Make no mistake about it: food is politics. Food is nation building and backbreaking business.
Where you source your food says a lot about your world view and even lack thereof. How you cook your food punctuates that argument. What you eat defines not only who you are, but what you can be.
Funny, isn’t it? Who would’ve thought a plate of roasted vegetables could be the topic for an intellectual discussion? But it is — and it invites lots of questions.
Did the vegetables come from a local farm in the UAE or even from our close regional neighbours, or from some factory farm in the USA? Did you cook it with healthy cold pressed coconut oil made in the Philippines or did you use the cheap ‘vegetable’ soybean oil from the USA (which, by the way, is genetically modified)?
Let’s go back even further. Remember the fish you served at your lovely dinner party? Did you buy wild, organic varieties from the local fish market that sourced it from local and regional waters, or did you get artificially coloured salmon farmed in and freighted from Norway?
As the conversations about the politics of food have gathered momentum, we have been made aware of the fact that we yield power with our wallets — and bellies.
If you have been in the region long enough, you may remember that more things were sourced locally and regionally. Back then, it was normal for people to exert some effort to find clothes and shelter. Everyone had a tailor in Meena Bazaar and a dearth of fast and processed food options meant that people cooked and ate fresh foods at home. Since then, life moved faster and ‘convenience’ became a buzzword. What was a healthy Middle Eastern and Mediterranean diet has given way to highly processed foods that include imported ‘fresh’ factory farmed meats while genetically modified ingredients have been hidden in much of the products we consume. But all is not lost.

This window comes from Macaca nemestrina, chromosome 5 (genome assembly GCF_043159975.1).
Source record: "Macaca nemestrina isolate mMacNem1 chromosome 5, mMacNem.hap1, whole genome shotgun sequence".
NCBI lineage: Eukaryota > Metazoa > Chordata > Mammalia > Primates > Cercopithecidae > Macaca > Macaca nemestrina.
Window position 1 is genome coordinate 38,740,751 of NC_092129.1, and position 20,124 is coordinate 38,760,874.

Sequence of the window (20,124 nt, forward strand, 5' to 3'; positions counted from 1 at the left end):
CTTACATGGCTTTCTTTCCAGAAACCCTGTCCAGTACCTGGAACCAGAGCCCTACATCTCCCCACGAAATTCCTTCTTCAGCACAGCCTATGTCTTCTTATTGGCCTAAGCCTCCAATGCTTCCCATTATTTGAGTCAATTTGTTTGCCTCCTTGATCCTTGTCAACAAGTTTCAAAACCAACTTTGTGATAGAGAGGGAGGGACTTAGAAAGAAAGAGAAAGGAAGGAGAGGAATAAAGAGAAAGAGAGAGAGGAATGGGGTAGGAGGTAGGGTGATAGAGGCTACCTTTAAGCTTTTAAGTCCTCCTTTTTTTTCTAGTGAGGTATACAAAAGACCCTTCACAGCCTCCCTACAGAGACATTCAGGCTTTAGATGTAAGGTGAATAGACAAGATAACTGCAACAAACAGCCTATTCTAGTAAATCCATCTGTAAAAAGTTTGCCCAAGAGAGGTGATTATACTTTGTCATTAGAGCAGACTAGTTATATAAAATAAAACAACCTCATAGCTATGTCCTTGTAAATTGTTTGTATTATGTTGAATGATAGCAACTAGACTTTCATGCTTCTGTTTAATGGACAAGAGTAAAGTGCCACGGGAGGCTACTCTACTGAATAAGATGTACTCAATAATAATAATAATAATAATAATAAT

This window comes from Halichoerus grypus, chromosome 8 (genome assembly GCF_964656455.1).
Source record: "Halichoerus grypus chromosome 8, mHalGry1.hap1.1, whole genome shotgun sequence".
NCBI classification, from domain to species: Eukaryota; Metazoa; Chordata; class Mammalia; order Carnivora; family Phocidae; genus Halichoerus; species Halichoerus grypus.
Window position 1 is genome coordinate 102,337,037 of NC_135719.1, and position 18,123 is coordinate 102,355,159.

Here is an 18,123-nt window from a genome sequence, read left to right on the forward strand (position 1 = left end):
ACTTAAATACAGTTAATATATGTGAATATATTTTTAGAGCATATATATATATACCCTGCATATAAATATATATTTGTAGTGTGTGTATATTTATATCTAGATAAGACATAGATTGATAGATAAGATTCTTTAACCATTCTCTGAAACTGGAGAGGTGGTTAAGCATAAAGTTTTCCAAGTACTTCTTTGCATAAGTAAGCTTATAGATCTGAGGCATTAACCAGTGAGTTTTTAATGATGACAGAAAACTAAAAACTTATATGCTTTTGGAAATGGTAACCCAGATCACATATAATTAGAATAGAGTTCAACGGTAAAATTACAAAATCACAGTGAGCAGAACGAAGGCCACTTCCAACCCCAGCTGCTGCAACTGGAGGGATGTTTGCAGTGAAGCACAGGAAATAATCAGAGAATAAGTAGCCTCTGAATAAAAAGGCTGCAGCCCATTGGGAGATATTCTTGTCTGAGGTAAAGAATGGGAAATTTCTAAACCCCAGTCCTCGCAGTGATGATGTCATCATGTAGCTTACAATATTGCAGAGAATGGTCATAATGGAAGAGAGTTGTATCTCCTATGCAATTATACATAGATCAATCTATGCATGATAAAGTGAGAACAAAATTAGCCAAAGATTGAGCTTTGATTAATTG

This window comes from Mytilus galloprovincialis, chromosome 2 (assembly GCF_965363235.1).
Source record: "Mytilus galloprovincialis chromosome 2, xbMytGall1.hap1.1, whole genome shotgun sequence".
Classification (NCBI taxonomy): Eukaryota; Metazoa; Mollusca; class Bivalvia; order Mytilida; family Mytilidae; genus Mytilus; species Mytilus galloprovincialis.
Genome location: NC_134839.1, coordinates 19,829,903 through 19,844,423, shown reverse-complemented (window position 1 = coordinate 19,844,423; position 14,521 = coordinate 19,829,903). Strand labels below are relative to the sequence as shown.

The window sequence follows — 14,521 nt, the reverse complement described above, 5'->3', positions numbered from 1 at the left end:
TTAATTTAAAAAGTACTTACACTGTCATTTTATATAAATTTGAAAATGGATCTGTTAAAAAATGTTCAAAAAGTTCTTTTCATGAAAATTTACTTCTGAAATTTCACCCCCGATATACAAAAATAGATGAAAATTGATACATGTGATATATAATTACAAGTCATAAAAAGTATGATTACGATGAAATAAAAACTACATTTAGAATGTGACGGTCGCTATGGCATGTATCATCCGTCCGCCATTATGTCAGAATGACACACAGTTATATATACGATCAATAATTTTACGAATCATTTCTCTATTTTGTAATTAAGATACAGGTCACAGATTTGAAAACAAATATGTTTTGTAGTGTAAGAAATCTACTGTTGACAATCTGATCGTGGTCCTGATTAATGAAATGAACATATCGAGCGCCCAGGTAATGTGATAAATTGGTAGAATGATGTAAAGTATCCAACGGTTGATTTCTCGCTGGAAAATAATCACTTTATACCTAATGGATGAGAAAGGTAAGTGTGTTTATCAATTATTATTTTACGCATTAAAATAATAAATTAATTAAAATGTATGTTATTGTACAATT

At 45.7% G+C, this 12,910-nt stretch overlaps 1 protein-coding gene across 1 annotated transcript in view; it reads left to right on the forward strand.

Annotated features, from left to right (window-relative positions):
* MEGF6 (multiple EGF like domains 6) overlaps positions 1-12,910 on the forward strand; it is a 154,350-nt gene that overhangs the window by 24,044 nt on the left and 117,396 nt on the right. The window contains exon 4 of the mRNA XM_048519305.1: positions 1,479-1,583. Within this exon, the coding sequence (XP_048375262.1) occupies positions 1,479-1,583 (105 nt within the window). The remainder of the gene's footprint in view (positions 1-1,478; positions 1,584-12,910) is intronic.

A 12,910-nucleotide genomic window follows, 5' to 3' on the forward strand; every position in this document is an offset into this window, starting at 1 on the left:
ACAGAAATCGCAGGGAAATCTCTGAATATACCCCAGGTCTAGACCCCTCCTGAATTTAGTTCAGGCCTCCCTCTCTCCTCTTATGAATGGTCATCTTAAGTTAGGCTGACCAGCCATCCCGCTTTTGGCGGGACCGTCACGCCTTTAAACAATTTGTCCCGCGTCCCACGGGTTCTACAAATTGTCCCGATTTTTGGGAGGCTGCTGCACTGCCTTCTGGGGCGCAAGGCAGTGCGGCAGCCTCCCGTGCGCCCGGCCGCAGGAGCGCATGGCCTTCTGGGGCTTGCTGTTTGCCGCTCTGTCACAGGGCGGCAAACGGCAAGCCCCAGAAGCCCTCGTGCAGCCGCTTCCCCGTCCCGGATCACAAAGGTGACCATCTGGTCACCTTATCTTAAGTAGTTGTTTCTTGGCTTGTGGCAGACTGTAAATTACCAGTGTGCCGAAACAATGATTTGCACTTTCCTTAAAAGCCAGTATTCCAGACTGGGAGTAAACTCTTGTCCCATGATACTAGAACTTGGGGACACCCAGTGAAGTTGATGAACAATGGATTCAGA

Our hope lies in making small but cumulative choices to buy and eat local. Our collective decision is what will breathe life back into local agriculture and encourage local production to meet global standards of quality and competitiveness. Let us demand local items in supermarkets and farmers’ markets. When there is no alternative for produce to be obtained from local sources, shop around until you find the ones grown and farmed in the region.
If we create a greater demand for local and organic produce, we will eventually drive local food prices down once supplies catch up. Let us guarantee farmers that if they plant fields of food, we will not leave them to rot on their hands for waxed and modified picture perfect imports. Storeowners are in the business of making profits and will sell what we are willing to buy.
Where the politics of food is concerned, we vote daily with our wallets and our bellies — so vote well.
Places to buy local and or organic foods in the UAE
Baker & Spice, Go Organic, Organiliciouz, Greenheart UAE, Blue Planet Green People, Ripe and the inaugural International Fine Food Festival scheduled to be held from October 30- Nov 2 at the Meydan. Thanks to Sally from My Custard Pie for collating the list.
Photos of the Al Shuwaib Farm in the UAE. Article first published in Kari’s “When Hunger Strikes” food column in the Khaleej Times wknd section.